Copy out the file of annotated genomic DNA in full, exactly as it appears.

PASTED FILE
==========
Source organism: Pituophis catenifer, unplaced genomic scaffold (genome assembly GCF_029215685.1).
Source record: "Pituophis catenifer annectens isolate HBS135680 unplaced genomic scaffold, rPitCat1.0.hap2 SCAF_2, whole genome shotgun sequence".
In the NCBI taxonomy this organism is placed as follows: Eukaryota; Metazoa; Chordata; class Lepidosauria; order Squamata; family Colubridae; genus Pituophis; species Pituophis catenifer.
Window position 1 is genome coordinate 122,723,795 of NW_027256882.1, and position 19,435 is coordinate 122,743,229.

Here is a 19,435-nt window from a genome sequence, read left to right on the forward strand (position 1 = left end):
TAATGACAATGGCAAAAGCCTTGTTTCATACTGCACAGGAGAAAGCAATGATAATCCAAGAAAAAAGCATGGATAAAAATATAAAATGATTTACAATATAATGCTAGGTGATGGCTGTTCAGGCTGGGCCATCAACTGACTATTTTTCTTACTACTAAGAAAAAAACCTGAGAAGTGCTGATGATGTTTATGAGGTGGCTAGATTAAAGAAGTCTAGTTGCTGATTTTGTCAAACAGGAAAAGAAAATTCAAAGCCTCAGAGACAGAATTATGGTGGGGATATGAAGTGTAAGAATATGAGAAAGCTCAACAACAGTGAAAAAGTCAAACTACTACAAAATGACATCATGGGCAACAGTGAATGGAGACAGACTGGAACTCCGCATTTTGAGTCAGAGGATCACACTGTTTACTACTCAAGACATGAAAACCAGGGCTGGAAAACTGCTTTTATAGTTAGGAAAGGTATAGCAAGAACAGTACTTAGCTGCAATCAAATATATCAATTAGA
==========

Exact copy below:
Source organism: Pituophis catenifer, unplaced genomic scaffold (genome assembly GCF_029215685.1).
Source record: "Pituophis catenifer annectens isolate HBS135680 unplaced genomic scaffold, rPitCat1.0.hap2 SCAF_2, whole genome shotgun sequence".
In the NCBI taxonomy this organism is placed as follows: Eukaryota; Metazoa; Chordata; class Lepidosauria; order Squamata; family Colubridae; genus Pituophis; species Pituophis catenifer.
Window position 1 is genome coordinate 122,723,795 of NW_027256882.1, and position 19,435 is coordinate 122,743,229.

Here is a 19,435-nt window from a genome sequence, read left to right on the forward strand (position 1 = left end):
TAATGACAATGGCAAAAGCCTTGTTTCATACTGCACAGGAGAAAGCAATGATAATCCAAGAAAAAAGCATGGATAAAAATATAAAATGATTTACAATATAATGCTAGGTGATGGCTGTTCAGGCTGGGCCATCAACTGACTATTTTTCTTACTACTAAGAAAAAAACCTGAGAAGTGCTGATGATGTTTATGAGGTGGCTAGATTAAAGAAGTCTAGTTGCTGATTTTGTCAAACAGGAAAAGAAAATTCAAAGCCTCAGAGACAGAATTATGGTGGGGATATGAAGTGTAAGAATATGAGAAAGCTCAACAACAGTGAAAAAGTCAAACTACTACAAAATGACATCATGGGCAACAGTGAATGGAGACAGACTGGAACTCCGCATTTTGAGTCAGAGGATCACACTGTTTACTACTCAAGACATGAAAACCAGGGCTGGAAAACTGCTTTTATAGTTAGGAAAGGTATAGCAAGAACAGTACTTAGCTGCAATCAAATATATCAATTAGA